From decisions on fetal surgery to dental education for pediatric cardiologists to moral distress among nurses and doctors, nine studies sponsored by The University of Texas Health Science Center at Houston (UTHealth) have received grants to explore the ethical intricacies shared by different health care professions.
Awarded by the Program in Interprofessional Ethics at UTHealth Medical School’s McGovern Center for Humanities and Ethics, the grants aim to spur “creative, out-of-the-box thinking” from researchers who forge interdisciplinary collaborations in examining ethics issues and their impact on health care, said Jeffrey Spike, Ph.D., professor and Samuel E. Karff chair in the McGovern Center and director of Campus-Wide Ethics Program at UTHealth.
Spike and Susan Benedict, Ph.D., R.N., co-director of the Program in Interprofessional Ethics, are part of a committee that selected the grant recipients. The studies chosen include four that received funding in 2012 and five in 2013, with each grant ranging from $3,700 to $10,000.
“Compared to research grants of some organizations that sometimes can amount to the millions, these are really minigrants for a pilot program to test a hypothesis, which might yield a larger study down the road,” Spike said. “Albeit the amount, the grants are stimulating to the researchers. With the grants, they are contributing some empirical data to fields that were originally mostly philosophical or reflective in nature.”
The studies were awarded for the originality and significance of the research topics, their educational value, practicality, potential and measured impact, as well as the depth of discussion on ethics.
Breaking out of silos
Cross-discipline collaboration was another criterion for funding. In these research projects, UTHealth investigators have teamed up with researchers from other UTHealth schools and programs or other universities and health care institutions for studies of common ethical problems facing various professions.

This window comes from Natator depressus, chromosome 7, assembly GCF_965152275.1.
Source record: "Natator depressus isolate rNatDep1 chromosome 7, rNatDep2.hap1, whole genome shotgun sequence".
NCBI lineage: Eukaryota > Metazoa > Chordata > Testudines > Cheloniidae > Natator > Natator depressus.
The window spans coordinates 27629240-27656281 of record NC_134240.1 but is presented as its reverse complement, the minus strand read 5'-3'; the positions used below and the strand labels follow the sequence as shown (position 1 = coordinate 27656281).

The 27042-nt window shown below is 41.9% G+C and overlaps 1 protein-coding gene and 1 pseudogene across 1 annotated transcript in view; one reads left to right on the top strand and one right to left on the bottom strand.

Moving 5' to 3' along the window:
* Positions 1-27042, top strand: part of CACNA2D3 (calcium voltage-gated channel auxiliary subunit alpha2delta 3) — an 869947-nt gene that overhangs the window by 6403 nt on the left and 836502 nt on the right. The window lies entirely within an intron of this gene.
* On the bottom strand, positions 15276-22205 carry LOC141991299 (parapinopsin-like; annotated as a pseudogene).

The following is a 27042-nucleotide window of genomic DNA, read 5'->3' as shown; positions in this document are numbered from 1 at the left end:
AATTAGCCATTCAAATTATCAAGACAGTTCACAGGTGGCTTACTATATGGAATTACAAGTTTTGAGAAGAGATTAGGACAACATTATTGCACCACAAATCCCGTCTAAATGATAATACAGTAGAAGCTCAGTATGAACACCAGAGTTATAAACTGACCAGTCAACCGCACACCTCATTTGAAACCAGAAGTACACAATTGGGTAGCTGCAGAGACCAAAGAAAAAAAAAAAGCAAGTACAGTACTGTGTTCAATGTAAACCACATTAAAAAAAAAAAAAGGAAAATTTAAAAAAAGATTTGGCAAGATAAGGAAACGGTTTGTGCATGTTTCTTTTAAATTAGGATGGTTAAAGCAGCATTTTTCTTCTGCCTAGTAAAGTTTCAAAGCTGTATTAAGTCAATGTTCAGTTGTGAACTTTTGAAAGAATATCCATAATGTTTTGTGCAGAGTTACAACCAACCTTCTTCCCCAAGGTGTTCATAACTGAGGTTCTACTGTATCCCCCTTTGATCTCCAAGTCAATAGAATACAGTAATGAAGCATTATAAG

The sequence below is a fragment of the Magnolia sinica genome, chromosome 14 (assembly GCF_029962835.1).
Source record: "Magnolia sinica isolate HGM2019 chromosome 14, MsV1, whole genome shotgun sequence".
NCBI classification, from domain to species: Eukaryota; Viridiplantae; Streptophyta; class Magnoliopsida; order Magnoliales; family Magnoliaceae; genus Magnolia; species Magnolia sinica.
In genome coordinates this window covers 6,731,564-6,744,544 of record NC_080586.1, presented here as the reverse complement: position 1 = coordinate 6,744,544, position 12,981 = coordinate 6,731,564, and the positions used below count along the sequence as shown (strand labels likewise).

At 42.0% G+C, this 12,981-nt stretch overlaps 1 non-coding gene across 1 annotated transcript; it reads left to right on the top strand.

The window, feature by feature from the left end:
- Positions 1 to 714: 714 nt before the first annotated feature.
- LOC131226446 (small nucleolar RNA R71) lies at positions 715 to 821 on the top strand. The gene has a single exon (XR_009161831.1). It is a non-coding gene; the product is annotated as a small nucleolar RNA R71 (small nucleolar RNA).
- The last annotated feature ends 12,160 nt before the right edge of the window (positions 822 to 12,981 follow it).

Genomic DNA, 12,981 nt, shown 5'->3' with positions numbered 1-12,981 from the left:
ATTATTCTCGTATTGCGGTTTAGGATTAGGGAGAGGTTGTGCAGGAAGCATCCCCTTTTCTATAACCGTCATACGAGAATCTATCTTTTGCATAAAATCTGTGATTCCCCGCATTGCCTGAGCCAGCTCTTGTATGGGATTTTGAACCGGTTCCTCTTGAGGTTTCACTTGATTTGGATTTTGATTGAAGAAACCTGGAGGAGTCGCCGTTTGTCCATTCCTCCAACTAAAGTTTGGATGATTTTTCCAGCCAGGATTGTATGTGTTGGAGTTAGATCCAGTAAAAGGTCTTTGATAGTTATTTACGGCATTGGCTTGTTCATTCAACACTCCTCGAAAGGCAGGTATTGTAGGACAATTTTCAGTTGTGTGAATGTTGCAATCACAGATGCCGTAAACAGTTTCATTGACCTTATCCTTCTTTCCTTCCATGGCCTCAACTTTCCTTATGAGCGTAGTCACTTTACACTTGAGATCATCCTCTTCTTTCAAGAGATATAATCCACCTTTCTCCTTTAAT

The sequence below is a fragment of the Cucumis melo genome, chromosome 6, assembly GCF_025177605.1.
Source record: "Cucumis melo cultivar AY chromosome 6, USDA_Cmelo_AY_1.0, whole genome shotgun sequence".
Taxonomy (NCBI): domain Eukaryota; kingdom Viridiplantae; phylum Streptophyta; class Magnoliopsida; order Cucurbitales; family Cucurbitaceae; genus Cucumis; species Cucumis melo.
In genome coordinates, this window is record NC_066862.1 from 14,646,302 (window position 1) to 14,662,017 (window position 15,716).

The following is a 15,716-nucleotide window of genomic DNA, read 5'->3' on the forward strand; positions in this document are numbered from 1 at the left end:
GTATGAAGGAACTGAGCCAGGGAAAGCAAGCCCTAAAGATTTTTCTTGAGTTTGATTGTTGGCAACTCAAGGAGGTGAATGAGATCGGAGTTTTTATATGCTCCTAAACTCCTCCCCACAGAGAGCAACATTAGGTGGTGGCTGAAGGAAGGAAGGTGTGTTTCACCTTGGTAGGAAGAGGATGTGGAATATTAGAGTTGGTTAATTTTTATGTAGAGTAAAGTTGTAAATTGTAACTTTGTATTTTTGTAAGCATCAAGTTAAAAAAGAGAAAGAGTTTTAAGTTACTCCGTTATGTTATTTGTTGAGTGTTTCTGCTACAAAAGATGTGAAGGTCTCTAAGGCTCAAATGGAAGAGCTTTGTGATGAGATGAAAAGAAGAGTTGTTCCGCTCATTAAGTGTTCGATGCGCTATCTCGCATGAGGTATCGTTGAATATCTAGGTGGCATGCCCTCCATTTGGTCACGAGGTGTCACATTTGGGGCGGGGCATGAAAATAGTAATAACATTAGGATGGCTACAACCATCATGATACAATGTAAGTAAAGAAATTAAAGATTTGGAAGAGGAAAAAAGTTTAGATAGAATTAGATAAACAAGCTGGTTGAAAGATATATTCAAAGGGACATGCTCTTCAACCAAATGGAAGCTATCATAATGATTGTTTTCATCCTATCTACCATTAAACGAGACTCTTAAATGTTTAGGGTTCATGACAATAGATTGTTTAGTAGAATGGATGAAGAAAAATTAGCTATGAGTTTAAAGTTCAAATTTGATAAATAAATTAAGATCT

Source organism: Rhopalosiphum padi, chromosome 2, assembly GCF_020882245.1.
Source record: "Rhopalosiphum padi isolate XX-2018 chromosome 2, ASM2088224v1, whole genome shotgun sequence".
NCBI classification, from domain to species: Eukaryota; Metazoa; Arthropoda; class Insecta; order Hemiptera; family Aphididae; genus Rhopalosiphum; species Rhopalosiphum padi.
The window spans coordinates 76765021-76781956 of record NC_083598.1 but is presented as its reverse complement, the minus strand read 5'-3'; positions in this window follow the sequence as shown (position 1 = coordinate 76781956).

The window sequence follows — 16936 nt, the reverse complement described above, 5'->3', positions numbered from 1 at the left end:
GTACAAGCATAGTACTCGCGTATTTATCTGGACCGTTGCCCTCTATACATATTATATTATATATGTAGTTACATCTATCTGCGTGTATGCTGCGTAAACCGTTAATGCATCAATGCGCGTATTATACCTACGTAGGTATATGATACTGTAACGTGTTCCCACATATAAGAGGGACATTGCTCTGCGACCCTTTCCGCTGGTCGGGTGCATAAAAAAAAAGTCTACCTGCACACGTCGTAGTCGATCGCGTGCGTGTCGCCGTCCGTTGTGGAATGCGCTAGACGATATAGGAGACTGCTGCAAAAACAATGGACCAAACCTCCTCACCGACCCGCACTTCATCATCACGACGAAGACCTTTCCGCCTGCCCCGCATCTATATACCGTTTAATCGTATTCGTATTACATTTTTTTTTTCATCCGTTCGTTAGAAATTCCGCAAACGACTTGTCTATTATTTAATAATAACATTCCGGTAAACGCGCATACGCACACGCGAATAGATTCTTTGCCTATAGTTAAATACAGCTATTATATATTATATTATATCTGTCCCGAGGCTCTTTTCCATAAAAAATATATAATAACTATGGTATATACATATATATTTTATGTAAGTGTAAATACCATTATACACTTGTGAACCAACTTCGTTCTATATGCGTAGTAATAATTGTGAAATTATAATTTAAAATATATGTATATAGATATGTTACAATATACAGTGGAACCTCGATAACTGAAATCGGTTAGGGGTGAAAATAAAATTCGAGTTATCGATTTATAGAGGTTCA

Medical education and research have been largely occurring in silos across the nation, in which work is confined to only one particular discipline without collaboration with others, Spike noted. The interprofessional ethics research grant program is part of UTHealth’s efforts to tear down such walls to help effect medically comprehensive and culturally and ethically appropriate patient care.
“We need to break out of these silos and try to find ways to engage in interprofessional ethics education and research,” he said. “If different ethics are taught and practiced in different disciplines and medical professions, it’s going to lead to conflict. You don’t want dentists and dental hygienists to have different ethical standards, for instance.
“Although ethics today still remains mostly library scholarship, there is growing interest among health care educators and providers in its empirical research. Our minigrants program is a step in that direction.”
Grant recipients hope their studies will yield data that help medical professionals in different disciplines understand each other’s work, identify common issues and concerns, resolve interprofessional conflicts and find solutions to improve patient care.
Finding common solutions
“My project has to be an interprofessional study by nature,” said Yang Gong, M.D., Ph.D., associate professor of health informatics at UTHealth School of Biomedical Informatics. His research involving Houston physicians and nurses seeks to unravel barriers to medical error reporting and find technical solutions to encourage voluntary, confidential and accurate reporting.
“Across the nation, medical errors are severely underreported, about half of them are not documented as shown by a study,” he said. “I hope my study will fill a gap in the study of those barriers and help remove them.”